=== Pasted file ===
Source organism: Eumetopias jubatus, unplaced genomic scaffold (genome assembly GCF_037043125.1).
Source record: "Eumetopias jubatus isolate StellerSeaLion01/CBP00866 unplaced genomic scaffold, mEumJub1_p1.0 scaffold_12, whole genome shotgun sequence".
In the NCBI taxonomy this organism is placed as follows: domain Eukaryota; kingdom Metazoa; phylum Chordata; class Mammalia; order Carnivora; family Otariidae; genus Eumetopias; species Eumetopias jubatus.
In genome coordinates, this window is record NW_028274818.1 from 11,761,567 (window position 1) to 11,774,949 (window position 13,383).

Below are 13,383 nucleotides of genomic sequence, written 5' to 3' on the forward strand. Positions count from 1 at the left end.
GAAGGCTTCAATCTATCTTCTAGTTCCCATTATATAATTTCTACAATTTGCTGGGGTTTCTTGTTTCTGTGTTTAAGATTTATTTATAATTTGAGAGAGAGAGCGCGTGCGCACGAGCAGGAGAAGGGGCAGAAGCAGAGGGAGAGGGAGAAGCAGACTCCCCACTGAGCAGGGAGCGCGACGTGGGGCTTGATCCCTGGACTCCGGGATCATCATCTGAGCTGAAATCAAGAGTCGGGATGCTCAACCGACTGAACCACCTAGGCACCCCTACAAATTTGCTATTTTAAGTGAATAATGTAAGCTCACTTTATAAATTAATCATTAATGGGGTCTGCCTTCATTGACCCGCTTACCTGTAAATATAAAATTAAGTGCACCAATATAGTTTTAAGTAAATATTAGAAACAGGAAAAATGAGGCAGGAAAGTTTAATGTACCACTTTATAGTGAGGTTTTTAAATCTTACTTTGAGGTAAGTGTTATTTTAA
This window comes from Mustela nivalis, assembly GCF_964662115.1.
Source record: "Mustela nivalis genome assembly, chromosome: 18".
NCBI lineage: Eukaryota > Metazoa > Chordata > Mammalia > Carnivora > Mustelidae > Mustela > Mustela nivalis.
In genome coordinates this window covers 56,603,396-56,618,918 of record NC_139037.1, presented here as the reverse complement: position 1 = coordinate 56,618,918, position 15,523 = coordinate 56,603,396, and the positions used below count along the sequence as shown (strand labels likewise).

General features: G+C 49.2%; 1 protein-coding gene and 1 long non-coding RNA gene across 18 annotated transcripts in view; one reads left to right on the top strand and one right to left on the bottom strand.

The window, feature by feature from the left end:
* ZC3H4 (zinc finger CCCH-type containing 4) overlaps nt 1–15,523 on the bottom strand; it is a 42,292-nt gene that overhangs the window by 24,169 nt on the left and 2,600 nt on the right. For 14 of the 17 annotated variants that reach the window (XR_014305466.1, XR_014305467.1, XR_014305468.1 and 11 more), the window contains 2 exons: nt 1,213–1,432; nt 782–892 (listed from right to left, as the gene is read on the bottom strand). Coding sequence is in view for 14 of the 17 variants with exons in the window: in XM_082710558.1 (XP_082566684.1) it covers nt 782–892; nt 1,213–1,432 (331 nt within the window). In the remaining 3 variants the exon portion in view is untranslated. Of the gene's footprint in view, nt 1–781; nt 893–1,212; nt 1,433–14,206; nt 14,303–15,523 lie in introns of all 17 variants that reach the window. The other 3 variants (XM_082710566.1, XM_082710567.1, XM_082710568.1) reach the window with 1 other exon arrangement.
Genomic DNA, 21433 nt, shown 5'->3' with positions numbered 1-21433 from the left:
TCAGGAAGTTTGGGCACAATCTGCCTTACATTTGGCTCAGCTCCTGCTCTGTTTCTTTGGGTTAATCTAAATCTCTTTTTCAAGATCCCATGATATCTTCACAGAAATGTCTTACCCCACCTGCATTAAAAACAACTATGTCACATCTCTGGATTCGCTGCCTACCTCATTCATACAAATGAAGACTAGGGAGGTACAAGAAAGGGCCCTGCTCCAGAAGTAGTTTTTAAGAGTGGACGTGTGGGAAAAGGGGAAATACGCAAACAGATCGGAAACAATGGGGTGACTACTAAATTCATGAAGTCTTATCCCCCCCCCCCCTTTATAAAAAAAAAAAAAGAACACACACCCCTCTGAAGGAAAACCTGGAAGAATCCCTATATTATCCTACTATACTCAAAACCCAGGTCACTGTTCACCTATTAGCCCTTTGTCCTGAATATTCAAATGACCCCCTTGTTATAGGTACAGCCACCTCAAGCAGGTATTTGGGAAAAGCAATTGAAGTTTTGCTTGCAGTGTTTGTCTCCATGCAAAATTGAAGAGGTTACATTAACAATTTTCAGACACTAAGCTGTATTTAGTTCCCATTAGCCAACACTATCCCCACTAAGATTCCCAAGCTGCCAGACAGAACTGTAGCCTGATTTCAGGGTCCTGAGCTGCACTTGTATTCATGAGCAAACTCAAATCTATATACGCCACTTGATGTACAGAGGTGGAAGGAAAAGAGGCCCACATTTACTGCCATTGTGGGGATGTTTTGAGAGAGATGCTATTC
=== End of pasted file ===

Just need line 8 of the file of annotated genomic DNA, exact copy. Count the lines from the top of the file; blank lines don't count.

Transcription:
Source record: "Mustela nivalis genome assembly, chromosome: 18".